Just two genetically-modified crops have ever been approved for cultivation in Europe. In comparison, the USA has 90 approved GM crops.
At the heart of those striking differences lies European politics. For a GM crop to be grown in Europe, a qualified majority of the 27 member states has to approve its use, following a positive European Food Standards Authority assessment that the risk to human health or the environment is acceptable.
But almost regardless of the assessment presented by EFSA, many member states vote on political, rather than scientific grounds.
That has resulted in political stalemate, where GM traits neither get approved nor rejected, and seemingly spend an eternity being passed back and forth in the system.
The issue was always political rather than scientific, admits Ladislav Miko, deputy director general for the food chain within the European Commission’s Health and Consumers Directorate General.
Member states used requests for additional scientific studies to effectively stymie progress, in the absence of a legal framework that allowed rejection on political grounds, he explains. “But it was quite clear there were not only scientific worries.”
That was paralysing the system, he says. “And it was clear it could carry on more or less without limitation.”
But in 2008, the member states unanimously asked for a system that allowed them to opt in or out of growing GM crops. The European Commission responded by formulating an amendment to the approval legislation, in which member states can effectively ban cultivation of approved GM crops at a national level.
“The idea of the Commission was to keep the risk assessment very thorough, strict and precise at the European level. Then when it is approved, the citizen can be confident that it is safe. But at the same time to allow member states to opt out of growing it for other than risk-related reasons,” Mr Miko explains.
Initially the Commission did not want to produce a list of what those reasons could be, but under pressure, it produced an indicative list, which includes avoiding presence of GMOs in other products; the preservation of traditional farming methods; and the maintenance of certain environmental features, habitats and ecosystems; as well as on religious and public order grounds.
“In principle, we believe the proposal may unblock the situation. There won’t be any pressure on inventing new scientific problems. Governments will be able to say we want to ban cultivation or allow those who want to cultivate be able to proceed.”
The European Parliament adopted the proposal in July, after demanding that the reasons for the bans were extended and made clearer. “They wanted bans on environmental, co-existence and socio-economic grounds,” Mr Miko says.
The majority of their demands can be met, he reckons. “But there is a difficulty with environmental grounds because the system of assessment looks at risks to the environment. We don’t want to question that, although we do believe there could be environmental grounds other than risk. It is up for discussion.”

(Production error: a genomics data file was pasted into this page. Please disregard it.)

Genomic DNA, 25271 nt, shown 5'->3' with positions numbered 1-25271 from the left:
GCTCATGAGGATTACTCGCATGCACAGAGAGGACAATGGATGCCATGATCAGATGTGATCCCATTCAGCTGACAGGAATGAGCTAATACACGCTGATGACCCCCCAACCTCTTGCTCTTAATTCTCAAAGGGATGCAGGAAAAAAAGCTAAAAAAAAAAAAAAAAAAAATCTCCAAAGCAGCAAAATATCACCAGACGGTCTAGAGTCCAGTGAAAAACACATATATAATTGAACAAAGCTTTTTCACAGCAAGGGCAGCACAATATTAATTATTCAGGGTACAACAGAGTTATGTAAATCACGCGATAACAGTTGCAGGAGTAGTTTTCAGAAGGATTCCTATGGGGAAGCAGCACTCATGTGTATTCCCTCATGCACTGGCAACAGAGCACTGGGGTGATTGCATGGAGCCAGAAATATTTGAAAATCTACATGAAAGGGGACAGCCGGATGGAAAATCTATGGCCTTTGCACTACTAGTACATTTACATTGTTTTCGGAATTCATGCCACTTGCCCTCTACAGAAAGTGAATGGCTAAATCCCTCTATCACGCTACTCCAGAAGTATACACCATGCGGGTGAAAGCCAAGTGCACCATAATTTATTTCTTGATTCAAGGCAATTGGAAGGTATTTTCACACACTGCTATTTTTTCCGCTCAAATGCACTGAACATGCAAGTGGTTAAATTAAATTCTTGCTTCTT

But a common position also has to be found within the EU governments, which looks likely to prove more difficult. Governments historically against GM crop cultivation and those for it all have concerns, Mr Miko admits.
“The sides that want to opt out are usually afraid that the conditions are not specific enough, while the others are much more worried about trade issues and competition.
“Each has its own reasons to be sceptical, but we do believe there is a solution in the middle.”
For that to happen, two or three countries will have to either agree to or abstain from the proposal to avoid there being a blocking minority vote. “I don’t see that as unrealistic,” Mr Miko claims.
“In my personal view, this is a good proposal for both sides. It gives countries that want to ban it, legal security, while for those that want to cultivate, there is a good hope that those who don’t want to cultivate will not the block the approval.
“I believe this is the only solution for Europe.”
Doubt about success of proposal
There are strong doubts as to whether an agreement can be reached by member states, particularly after the European Parliament’s amendments, says Carel du Marchie Sarvaas, EuropaBio’s director of green technology for Europe.
“There is a strong distrust in some member states as to whether it will stand up in a court of law,” he says. “Others are against it as it is not science-based and are worried about the impact on internal markets.”
Perhaps surprisingly, EuropaBio was not against the proposal the Commission put forward, although the subsequent amendments proposed by the European Parliament were “crazy”, Mr du Marchie Sarvaas says.
“We weren’t super-enthusiastic, but we accept that some countries will want to plant sooner than others. We need to create a system that allows that to move forward. We’re not against the principle of the proposal.”
Pete Riley, of anti-GM campaigners GM Freeze, agrees the proposal is in trouble. “Any proposal has to be viewed from the need to protect human health, the environment and the right of farmers, beekeepers and consumers to avoid GM if they choose, and the regulations must be beyond legal challenge both from within and without the EU.
“So far, what the Commission has put forward fails to convince us on any of these issues. We remain very concerned that the EC proposals could lead to GM crops cultivation taking place without key issues on safety, risk assessment, coexistence and maintaining seed purity being resolved. There is still nothing forthcoming about who pays if harm arises from growing a GM crop.
“The fact that many member states are rejecting the current proposal suggests that the EC needs to think again.”